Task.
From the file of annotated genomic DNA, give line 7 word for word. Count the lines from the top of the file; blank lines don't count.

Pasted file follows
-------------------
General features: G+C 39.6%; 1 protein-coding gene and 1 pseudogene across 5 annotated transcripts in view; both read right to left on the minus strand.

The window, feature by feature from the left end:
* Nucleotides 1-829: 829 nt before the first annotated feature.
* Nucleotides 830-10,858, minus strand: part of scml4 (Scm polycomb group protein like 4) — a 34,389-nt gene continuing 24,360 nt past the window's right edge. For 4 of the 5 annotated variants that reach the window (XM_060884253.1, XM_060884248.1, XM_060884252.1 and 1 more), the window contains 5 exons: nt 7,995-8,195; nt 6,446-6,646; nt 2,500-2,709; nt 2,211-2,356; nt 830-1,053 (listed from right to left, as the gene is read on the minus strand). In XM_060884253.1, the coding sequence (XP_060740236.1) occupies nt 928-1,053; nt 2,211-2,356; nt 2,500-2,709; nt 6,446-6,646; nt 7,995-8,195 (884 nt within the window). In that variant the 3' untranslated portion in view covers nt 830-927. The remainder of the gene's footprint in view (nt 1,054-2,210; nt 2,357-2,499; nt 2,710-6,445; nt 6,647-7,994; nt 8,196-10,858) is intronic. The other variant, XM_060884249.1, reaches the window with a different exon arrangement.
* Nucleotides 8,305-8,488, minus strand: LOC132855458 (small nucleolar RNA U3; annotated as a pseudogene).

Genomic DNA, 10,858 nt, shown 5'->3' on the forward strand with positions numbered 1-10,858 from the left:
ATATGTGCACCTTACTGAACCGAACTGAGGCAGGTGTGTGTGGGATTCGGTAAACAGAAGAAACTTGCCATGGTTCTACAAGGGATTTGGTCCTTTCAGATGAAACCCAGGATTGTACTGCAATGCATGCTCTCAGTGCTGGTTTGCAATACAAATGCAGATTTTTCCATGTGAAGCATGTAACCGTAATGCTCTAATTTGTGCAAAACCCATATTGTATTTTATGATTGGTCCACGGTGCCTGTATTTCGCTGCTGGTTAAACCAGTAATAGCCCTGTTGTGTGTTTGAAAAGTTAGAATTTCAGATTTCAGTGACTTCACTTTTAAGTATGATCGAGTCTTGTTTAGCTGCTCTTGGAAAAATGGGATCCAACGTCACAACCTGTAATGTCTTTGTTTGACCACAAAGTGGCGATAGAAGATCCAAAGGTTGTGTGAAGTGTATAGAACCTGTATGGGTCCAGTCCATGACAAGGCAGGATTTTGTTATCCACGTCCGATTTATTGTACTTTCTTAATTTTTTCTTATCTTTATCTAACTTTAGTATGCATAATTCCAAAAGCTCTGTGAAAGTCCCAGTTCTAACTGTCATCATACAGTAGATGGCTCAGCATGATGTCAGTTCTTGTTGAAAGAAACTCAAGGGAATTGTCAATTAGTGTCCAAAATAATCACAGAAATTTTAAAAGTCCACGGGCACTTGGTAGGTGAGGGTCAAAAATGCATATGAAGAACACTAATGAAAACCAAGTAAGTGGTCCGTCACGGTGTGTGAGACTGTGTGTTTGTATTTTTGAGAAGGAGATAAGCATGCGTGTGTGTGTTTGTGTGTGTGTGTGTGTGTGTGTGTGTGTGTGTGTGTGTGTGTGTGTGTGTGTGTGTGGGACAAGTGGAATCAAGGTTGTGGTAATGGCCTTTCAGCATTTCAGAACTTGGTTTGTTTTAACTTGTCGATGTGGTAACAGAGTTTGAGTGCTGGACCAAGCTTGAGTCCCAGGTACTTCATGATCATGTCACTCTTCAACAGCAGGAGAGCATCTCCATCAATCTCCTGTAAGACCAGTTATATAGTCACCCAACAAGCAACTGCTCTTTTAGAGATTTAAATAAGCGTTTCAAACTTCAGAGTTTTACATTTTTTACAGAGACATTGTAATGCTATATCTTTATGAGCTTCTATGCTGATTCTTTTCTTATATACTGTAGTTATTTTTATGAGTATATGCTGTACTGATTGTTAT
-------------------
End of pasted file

ATATGTGCACCTTACTGAACCGAACTGAGGCAGGTGTGTGTGGGATTCGGTAAACAGAAGAAACTTGCCATGGTTCTACAAGGGATTTGGTCCTTTCAGATGAAACCCAGGATTGTACTGCAATGCATGCTCTCAGTGCTGGTTTGCAATACAAATGCAGATTTTTCCATGTGAAGCATGTAACCGTAATGCTCTAATTTGTGCAAAACCCATATTGTATTTTATGATTGGTCCACGGTGCCTGTATTTCGCTGCTGGTTAAACCAGTAATAGCCCTGTTGTGTGTTTGAAAAGTTAGAATTTCAGATTTCAGTGACTTCACTTTTAAGTATGATCGAGTCTTGTTTAGCTGCTCTTGGAAAAATGGGATCCAACGTCACAACCTGTAATGTCTTTGTTTGACCACAAAGTGGCGATAGAAGATCCAAAGGTTGTGTGAAGTGTATAGAACCTGTATGGGTCCAGTCCATGACAAGGCAGGATTTTGTTATCCACGTCCGATTTATTGTACTTTCTTAATTTTTTCTTATCTTTATCTAACTTTAGTATGCATAATTCCAAAAGCTCTGTGAAAGTCCCAGTTCTAACTGTCATCATACAGTAGATGGCTCAGCATGATGTCAGTTCTTGTTGAAAGAAACTCAAGGGAATTGTCAATTAGTGTCCAAAATAATCACAGAAATTTTAAAAGTCCACGGGCACTTGGTAGGTGAGGGTCAAAAATGCATATGAAGAACACTAATGAAAACCAAGTAAGTGGTCCGTCACGGTGTGTGAGACTGTGTGTTTGTATTTTTGAGAAGGAGATAAGCATGCGTGTGTGTGTTTGTGTGTGTGTGTGTGTGTGTGTGTGTGTGTGTGTGTGTGTGTGTGTGTGTGTGTGTGGGACAAGTGGAATCAAGGTTGTGGTAATGGCCTTTCAGCATTTCAGAACTTGGTTTGTTTTAACTTGTCGATGTGGTAACAGAGTTTGAGTGCTGGACCAAGCTTGAGTCCCAGGTACTTCATGATCATGTCACTCTTCAACAGCAGGAGAGCATCTCCATCAATCTCCTGTAAGACCAGTTATATAGTCACCCAACAAGCAACTGCTCTTTTAGAGATTTAAATAAGCGTTTCAAACTTCAGAGTTTTACATTTTTTACAGAGACATTGTAATGCTATATCTTTATGAGCTTCTATGCTGATTCTTTTCTTATATACTGTAGTTATTTTTATGAGTATATGCTGTACTGATTGTTAT